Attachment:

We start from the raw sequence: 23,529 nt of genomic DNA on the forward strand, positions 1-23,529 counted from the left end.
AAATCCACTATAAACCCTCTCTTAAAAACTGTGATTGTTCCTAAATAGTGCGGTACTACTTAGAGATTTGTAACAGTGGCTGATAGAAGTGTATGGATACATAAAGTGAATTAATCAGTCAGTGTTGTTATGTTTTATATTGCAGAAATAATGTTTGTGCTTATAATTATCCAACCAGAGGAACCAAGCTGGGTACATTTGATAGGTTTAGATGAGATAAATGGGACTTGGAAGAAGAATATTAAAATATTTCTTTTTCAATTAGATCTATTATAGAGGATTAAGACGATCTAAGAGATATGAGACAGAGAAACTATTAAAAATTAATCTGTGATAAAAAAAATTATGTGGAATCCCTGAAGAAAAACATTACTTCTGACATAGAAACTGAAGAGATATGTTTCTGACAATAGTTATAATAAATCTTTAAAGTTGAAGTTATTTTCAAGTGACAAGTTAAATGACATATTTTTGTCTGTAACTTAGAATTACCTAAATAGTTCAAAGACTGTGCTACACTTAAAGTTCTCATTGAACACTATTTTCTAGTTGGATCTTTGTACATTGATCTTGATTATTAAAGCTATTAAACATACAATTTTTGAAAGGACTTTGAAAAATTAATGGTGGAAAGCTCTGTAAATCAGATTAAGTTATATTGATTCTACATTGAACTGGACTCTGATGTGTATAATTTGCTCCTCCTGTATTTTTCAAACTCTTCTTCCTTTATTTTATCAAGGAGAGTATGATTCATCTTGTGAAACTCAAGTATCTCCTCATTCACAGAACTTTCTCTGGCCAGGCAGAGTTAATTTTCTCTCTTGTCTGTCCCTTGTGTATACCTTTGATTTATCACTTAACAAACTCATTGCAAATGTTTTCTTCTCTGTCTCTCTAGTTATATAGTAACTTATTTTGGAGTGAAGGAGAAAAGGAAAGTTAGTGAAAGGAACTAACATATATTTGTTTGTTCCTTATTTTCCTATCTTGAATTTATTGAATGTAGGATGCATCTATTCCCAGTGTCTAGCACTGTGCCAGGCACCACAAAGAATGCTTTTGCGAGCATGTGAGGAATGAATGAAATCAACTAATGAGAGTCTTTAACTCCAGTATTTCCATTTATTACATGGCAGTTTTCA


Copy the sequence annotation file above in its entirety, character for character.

We start from the raw sequence: 23,529 nt of genomic DNA on the forward strand, positions 1-23,529 counted from the left end.
AAATCCACTATAAACCCTCTCTTAAAAACTGTGATTGTTCCTAAATAGTGCGGTACTACTTAGAGATTTGTAACAGTGGCTGATAGAAGTGTATGGATACATAAAGTGAATTAATCAGTCAGTGTTGTTATGTTTTATATTGCAGAAATAATGTTTGTGCTTATAATTATCCAACCAGAGGAACCAAGCTGGGTACATTTGATAGGTTTAGATGAGATAAATGGGACTTGGAAGAAGAATATTAAAATATTTCTTTTTCAATTAGATCTATTATAGAGGATTAAGACGATCTAAGAGATATGAGACAGAGAAACTATTAAAAATTAATCTGTGATAAAAAAAATTATGTGGAATCCCTGAAGAAAAACATTACTTCTGACATAGAAACTGAAGAGATATGTTTCTGACAATAGTTATAATAAATCTTTAAAGTTGAAGTTATTTTCAAGTGACAAGTTAAATGACATATTTTTGTCTGTAACTTAGAATTACCTAAATAGTTCAAAGACTGTGCTACACTTAAAGTTCTCATTGAACACTATTTTCTAGTTGGATCTTTGTACATTGATCTTGATTATTAAAGCTATTAAACATACAATTTTTGAAAGGACTTTGAAAAATTAATGGTGGAAAGCTCTGTAAATCAGATTAAGTTATATTGATTCTACATTGAACTGGACTCTGATGTGTATAATTTGCTCCTCCTGTATTTTTCAAACTCTTCTTCCTTTATTTTATCAAGGAGAGTATGATTCATCTTGTGAAACTCAAGTATCTCCTCATTCACAGAACTTTCTCTGGCCAGGCAGAGTTAATTTTCTCTCTTGTCTGTCCCTTGTGTATACCTTTGATTTATCACTTAACAAACTCATTGCAAATGTTTTCTTCTCTGTCTCTCTAGTTATATAGTAACTTATTTTGGAGTGAAGGAGAAAAGGAAAGTTAGTGAAAGGAACTAACATATATTTGTTTGTTCCTTATTTTCCTATCTTGAATTTATTGAATGTAGGATGCATCTATTCCCAGTGTCTAGCACTGTGCCAGGCACCACAAAGAATGCTTTTGCGAGCATGTGAGGAATGAATGAAATCAACTAATGAGAGTCTTTAACTCCAGTATTTCCATTTATTACATGGCAGTTTTCA